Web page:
Edward Snowden’s asylum in Russia seems to have been extended. Snowden was granted a year of political asylum in August following his exodus from the United States. Aleksei Pushkov, a member of Russia’s Parliament, stated at this week’s World Economic Forum that his country would not send Snowden away and accused the U.S. of creating a ‘Big Brother’ system. Currently, the U.S. government wants Snowden extradited back to his homeland where he faces numerous espionage charges.
The former Nation Security Agency (NSA) contractor became world-renowned after he leaked documents illustrating the NSA’s vast metadata collection program. The whistle-blower has lived in Russia since August and continues to expose further evidence of what he believes are unnecessary intrusions into the personal lives of millions of people around the globe. He has received worldwide support including that of prominent members of the Brazilian and German governments, however he has yet to receive permanent asylum from any country.
Even as Snowden’s asylum in Russia seems to have been extended, his future remains unclear. Snowden has expressed his desire to return to the United States but stated that he won’t under current circumstances. The United States Justice Department has ruled out clemency for Snowden but has hinted it would be willing to negotiate a plea bargain. Snowden’s lawyers do not expect him to receive a fair trial in the United States and have articulated concern’s over their client’s safety. Apparent death threats by Pentagon officials against Snowden were revealed last week giving his lawyer’s claims as to why political asylum is necessary further legitimacy.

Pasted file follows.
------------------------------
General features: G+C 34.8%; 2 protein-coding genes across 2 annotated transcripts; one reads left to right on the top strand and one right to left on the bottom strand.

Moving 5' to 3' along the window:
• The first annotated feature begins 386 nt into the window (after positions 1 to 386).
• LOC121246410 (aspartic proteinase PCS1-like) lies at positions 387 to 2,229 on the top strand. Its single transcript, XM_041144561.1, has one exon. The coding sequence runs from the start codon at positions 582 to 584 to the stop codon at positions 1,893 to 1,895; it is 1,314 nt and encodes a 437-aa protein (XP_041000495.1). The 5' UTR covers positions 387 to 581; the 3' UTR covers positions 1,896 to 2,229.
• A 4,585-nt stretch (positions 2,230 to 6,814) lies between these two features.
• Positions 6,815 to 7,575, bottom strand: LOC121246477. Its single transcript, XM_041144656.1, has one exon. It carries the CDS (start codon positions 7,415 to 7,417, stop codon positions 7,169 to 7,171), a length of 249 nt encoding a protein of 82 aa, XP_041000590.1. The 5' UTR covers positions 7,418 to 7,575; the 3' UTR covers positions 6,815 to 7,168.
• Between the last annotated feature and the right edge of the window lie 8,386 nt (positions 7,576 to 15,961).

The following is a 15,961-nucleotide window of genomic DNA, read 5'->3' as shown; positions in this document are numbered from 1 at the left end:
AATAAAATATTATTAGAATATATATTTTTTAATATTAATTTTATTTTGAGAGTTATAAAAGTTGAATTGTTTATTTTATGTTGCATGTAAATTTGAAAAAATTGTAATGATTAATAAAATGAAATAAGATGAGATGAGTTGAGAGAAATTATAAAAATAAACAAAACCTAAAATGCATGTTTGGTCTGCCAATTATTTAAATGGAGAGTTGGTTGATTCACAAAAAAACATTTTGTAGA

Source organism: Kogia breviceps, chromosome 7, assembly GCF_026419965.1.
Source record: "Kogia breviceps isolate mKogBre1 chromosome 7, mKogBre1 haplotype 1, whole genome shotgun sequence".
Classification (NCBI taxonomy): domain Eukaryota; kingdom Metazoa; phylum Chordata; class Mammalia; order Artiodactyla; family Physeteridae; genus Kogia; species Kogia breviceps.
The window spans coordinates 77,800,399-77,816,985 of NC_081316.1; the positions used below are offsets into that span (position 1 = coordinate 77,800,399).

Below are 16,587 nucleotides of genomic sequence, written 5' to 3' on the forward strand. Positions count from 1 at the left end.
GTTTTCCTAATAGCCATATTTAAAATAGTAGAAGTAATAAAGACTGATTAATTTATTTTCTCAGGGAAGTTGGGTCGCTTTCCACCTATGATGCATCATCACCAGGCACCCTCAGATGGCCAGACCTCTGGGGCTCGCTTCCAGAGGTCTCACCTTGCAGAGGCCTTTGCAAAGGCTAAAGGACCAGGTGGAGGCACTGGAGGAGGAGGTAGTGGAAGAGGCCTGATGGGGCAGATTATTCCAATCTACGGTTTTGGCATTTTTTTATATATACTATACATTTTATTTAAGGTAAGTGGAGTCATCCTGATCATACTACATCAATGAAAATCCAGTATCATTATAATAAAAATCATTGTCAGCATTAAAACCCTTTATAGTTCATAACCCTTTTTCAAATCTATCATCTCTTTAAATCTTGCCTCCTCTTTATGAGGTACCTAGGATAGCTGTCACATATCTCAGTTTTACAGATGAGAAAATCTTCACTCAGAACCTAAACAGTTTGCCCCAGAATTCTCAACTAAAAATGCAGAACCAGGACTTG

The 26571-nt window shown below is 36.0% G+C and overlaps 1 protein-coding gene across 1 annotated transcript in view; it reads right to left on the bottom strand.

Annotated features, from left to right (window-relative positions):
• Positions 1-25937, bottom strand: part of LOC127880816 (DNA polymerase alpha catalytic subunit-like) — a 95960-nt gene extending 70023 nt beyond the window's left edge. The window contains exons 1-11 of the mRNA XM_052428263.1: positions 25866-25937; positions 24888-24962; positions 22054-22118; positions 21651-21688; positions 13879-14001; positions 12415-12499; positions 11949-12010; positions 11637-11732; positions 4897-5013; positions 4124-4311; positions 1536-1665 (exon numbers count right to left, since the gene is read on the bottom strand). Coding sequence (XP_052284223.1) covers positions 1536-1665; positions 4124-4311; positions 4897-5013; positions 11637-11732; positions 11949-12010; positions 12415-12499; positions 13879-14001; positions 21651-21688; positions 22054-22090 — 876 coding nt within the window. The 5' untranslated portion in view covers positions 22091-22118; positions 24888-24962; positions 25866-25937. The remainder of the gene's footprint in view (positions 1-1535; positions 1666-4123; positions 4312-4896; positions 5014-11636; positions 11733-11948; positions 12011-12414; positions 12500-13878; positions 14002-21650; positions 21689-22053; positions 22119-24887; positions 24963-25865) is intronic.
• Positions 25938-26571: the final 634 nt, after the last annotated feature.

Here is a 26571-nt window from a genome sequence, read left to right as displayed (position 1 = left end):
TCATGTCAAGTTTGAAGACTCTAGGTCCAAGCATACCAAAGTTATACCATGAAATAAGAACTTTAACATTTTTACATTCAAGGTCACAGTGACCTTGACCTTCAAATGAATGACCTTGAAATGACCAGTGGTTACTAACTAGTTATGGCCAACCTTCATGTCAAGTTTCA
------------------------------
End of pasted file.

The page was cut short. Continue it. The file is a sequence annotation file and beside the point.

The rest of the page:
The United States government maintains that Snowden’s revelations were damaging to national security. Many within the government are outraged that Russia granted the former contractor asylum and have accused Snowden of assisting the intelligence organizations of foreign countries, a charge he fiercely denies. Others make note of the possibility that foreign agencies will be able to extract information from Snowden without his knowledge. According to House Intelligence Committee, the leaks have been harmful to U.S. efforts to fight terrorism, cyber crime, human trafficking, and weapons proliferation.
Nevertheless, Snowden’s leaks have resulted in policy change. In an address to the nation, Barack Obama recently instituted a series of reforms to the NSA metadata collection program. Changes included further oversight over the collection of information, the way in which the information is stored and accessed, and an immediate halt on the wiretapping of foreign leaders. However, Obama defended the U.S. intelligence community praising their dedication to America’s security. In regards to Snowden, the President insisted the sensational way in which the revelations came to light were indeed harmful towards the United States.
Since he has been seemingly given an extension of asylum in Russia, Snowden is no longer in a desperate race against the clock. He has promised to continue working on exposing classified information he believes ordinary people have a right to know. Because the United States’ government is unwilling to let Snowden return unpunished, it seems unlikely he will have a homecoming anytime soon. However more time may help Snowden in his mission to find permanent asylum.
By Peter Grazul